Professional Complainer

I consider both of my parents to be linguists.
Dad was a foreign language teacher for many years (spanish).
Mom was a librarian, and an indexer, and who knows what else.

I also spent some time on the telephone with them this morning.
We all have our pet peeves when it comes to language, or more importantly, the misuses of language.

My pet peeve is “Realtor.” In my case it is not so much misuse of the word as mispronunciation. “ReLaTor.” The word is RealTor.” For gosh sakes, just look at the spelling. (I actually saw a business card with the word misspelled.)

One of my mother’s pet peeves is the lie/lay confusion. And of course I managed to get it wrong during our conversation. And I admit to being confused at times. Because the tenses (past in particular) come in to play, there is no clear “ONLY USE IS WHEN” criteria that I might be able to master. My ears betray me. But it is not only me. My poor mother had a yoga instructor that would misuse the word. How can you relax, when your ears are tensed up in defense.

My father shared that a well-known author he was reading was having problems with the use of spanish, er mexican, words in the book. (Well known to some. Elmore Leonard. I was not familiar, but as soon as I recounted the story, Carl perked up at the name he knew.) The book in question takes place on the tex-mex border I believe. Some spanish words in used the singular form were not correct. Example: Tamales = plural. Tamal = singular. Tamale = wrong.

I suggested my father should write to the author and offer to edit his books that used spanish. He laughed off my suggestion, but then recounted that when he took a post army service test to identify the type of work he should look for, the proctor told him he should go to the Denver Post and offer to be their editor. Apparently a natural talent.

Carl and I were exploring these topics as we wandered the neighborhood in search of toothpaste and a haircut. Three of our four parents had professions that involved language. (The fourth involved numbers.) Our kids both have an ability to string several words together in their own style. Carl has a quick way with words (in my estimation), and I am a mean red-penciler of technical works at work. [I can take it as well as I dish it out.]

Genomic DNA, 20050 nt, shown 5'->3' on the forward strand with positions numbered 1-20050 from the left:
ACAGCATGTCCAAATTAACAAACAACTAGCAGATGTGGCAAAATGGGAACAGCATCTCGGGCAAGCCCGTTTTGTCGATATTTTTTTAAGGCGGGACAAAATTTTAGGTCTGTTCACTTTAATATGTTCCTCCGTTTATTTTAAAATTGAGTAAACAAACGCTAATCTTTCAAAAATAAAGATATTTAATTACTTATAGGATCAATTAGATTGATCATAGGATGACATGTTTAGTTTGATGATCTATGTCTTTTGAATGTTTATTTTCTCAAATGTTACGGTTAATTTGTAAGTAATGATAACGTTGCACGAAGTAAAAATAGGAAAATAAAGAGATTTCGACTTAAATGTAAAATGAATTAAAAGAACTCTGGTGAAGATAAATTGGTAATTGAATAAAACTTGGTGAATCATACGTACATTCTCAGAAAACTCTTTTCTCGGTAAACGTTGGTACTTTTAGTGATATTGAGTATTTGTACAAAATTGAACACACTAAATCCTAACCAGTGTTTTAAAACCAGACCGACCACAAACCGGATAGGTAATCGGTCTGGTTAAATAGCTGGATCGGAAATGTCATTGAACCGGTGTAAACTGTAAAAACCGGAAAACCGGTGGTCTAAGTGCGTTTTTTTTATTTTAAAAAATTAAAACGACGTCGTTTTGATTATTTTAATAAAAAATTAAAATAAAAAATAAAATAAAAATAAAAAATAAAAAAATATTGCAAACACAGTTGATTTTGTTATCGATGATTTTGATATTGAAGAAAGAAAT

In the end we decided that editors have a job to do. But in the end the editor could be viewed as just a professional complainer. With that, let us lay this matter to rest.

5 Responses to “Professional Complainer”

  1. Margaret Says:

    Less and fewer. When I see LESS CALORIES on anything, I cringe. A student said “less friends” the other day and I retorted, “Fewer, unless the friends are missing some body parts.” Harrumph. I also correct French in books (mostly gender issues), and even I can tell that some Spanish words are incorrect. Not that difficult to match a plural article with a plural noun!

  2. Rey Says:

    I am all about less and fewer correcting. You can ask my coworkers.

  3. acourtois Says:

    I have always used lay and lie correctly (and it drives me nuts when others don’t) because The Commander INSISTED on the correct useage. She was not a linguist…

    Rey, I agree with less and fewer correcting. Life it too damn short 🙂

  4. acourtois Says:

    Er, life “is”, not life “it”…

  5. jane Says:

    I would say that ‘tamale’ is American. Dad would disagree, but what’s new about that?
    Lay/Lie – I’m sure I get it right about 50% of the time.

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